Could getting a home mortgage under today’s post-housing bust regulations and procedures be even remotely comparable to going to the dentist to get drilled? Or anything like having your annual physical, where every body part potentially is subject to inspection and prodding?
Has the process of applying and qualifying at a time of super-strict underwriting standards, record-high credit score requirements and hard-wired debt-to-income cut-offs gone a little over the top?
Many applicants and borrowers who’ve been through it apparently think so. Two new national surveys of consumer perceptions found that significant numbers of borrowers believe the current mortgage process is a major hassle.
The surveys were conducted for two consumer websites — FREEandCLEAR.com, a mortgage site, and NerdWallet.com, which offers personal finance and mortgage information. NerdWallet polled 2,241 adult borrowers, 1,341 of whom had applied for a mortgage and 1,431 of whom already owned a home. The survey was conducted online in mid-January by the Harris Poll. Of those sampled, 42 percent said they found the mortgage process “stressful,” 32 percent found it “complicated.” Forty-nine percent said they had regrets about how they handled the process. Some applicants, especially millennials and Gen X-ers, felt they hadn’t ended up with as low an interest rate as they expected.
Sign Up and Save
Get six months of free digital access to the Miami Herald
One of every six said their applications had been rejected for one reason or another: 52 percent because their debt-to-income ratios didn’t meet current standards; 39 percent because their credit reports or scores weren’t good enough for the loan program they sought. Thirty one percent of those turned down said they were “surprised” at the lender’s decision.
Not everybody was bowled over by the process, however. Forty-one percent of those surveyed found it “manageable.”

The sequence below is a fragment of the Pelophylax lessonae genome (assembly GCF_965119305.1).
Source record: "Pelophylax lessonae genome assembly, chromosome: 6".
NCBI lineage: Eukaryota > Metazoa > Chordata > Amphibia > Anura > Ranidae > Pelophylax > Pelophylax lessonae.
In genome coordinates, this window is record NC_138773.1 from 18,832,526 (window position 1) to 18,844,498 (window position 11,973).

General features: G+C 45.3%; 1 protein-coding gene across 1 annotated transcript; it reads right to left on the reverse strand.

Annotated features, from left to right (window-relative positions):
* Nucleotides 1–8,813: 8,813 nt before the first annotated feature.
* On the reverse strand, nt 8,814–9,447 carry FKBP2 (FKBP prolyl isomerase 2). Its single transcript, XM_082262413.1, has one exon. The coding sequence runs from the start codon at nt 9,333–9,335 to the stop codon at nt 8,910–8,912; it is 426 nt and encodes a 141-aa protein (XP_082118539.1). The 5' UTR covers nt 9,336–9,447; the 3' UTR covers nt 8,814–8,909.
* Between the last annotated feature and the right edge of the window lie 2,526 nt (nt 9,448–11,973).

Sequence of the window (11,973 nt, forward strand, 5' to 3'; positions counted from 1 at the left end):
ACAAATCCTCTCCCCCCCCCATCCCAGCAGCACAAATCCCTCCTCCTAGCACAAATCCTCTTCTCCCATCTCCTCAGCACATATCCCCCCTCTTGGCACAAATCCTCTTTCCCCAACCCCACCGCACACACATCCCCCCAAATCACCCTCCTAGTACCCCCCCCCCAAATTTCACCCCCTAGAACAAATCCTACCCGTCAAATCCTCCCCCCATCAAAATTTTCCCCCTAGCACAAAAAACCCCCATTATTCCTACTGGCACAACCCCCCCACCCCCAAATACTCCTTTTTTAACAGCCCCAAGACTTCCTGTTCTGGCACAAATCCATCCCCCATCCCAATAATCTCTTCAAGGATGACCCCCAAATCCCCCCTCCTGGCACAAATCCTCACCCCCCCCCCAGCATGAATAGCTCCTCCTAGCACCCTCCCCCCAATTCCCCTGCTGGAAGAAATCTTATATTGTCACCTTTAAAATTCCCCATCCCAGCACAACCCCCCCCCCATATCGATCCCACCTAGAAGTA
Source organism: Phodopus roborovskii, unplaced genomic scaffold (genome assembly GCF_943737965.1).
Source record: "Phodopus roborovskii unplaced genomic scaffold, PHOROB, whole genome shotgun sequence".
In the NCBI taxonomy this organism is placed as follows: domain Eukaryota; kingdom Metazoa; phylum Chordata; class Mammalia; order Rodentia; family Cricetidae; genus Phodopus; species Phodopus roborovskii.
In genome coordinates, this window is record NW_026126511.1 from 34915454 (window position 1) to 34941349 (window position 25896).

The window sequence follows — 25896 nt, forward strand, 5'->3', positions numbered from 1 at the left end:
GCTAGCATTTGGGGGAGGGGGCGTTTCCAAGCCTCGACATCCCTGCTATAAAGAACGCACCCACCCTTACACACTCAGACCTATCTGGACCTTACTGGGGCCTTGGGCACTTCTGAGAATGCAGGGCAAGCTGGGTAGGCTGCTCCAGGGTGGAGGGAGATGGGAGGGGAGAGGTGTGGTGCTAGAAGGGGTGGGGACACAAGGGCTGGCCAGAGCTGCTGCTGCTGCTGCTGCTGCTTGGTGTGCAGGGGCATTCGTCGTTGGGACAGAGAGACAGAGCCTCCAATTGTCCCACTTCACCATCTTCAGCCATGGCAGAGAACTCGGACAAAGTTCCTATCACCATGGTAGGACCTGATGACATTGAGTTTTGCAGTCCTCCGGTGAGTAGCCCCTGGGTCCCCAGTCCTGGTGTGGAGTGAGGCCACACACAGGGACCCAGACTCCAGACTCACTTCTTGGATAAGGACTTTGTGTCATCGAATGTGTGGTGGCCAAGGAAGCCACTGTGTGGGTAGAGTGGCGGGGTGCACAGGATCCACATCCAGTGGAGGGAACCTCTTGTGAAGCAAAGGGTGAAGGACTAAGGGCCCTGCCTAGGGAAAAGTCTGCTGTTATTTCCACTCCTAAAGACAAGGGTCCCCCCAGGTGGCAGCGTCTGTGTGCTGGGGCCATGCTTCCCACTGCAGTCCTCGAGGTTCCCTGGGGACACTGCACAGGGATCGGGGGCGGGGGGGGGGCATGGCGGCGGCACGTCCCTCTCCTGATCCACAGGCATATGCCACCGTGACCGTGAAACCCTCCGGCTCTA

In the FREEandCLEAR survey, borrowers were asked to choose among a set of alternatives that would most closely describe the mortgage process. Forty one percent said it was most similar to an annual physical. Thirty four percent said it was like going to the dentist. Twenty-two percent characterized it more favorably, as akin to doing “business with a friend.”
In an analysis accompanying the survey, FREEandCLEAR said that with 75 percent of borrowers comparing the process to either a physical or a dental visit, it’s evident that most people put getting a mortgage in the “unpleasant but necessary” category.
Fifty-six percent of respondents found excessive “paperwork” to be the most overwhelming aspect. “Although all the mortgage documents are intended to serve a specific purpose, usually legal or regulatory, the sheer amount of paperwork creates significant difficulties” for many consumers, said FREEandCLEAR in its analysis of the survey results. The second most troubling issue for consumers: current strict qualification requirements for loans, which “have definitely tightened since the mortgage crisis and the tougher guidelines appear to pose a challenge for many borrowers,” according to FREEandCLEAR.
What to make of consumer sentiments like these? There’s no question that in the wake of the financial crisis, federal and state regulations, mandatory disclosures and penalties governing mortgage lending have become far more stringent — and for good reasons. Between roughly 2004 and 2006, at the height of the boom, getting a mortgage too often wasn’t much of a hassle at all. As the saying went, all you needed was to be able to fog a mirror: No down payment necessary. No minimum credit requirements. No verification of income, taxes, assets.
But no-hassle mortgage lending in the U.S. produced hundreds of billions of dollars in losses for lenders and millions of Americans lost their homes to foreclosure. Many families still have not recovered, more than a decade later.
Lenders generally agree that tougher standards and procedures are needed to avoid a repeat. I asked Steve Stamets, a loan officer with Mortgage Link, a Maryland-based lender, about the survey results.
“I get it,” he said. The process “is a pain. But is it the right thing to do? Yes. If you were lending me $300,000, wouldn’t you want to know as much as possible about me?”
David Stevens, president and CEO of the Mortgage Bankers Association, told me the biggest problem with the system today is that some of the regulations for lenders amount to an overcorrection and are far too inflexible, especially for highly qualified applicants with large down payments and stellar credit scores. “You can create rules that eliminate risk entirely,” he said, “but nobody’s going to get a loan either.”
Ken Harney’s email address is firstname.lastname@example.org.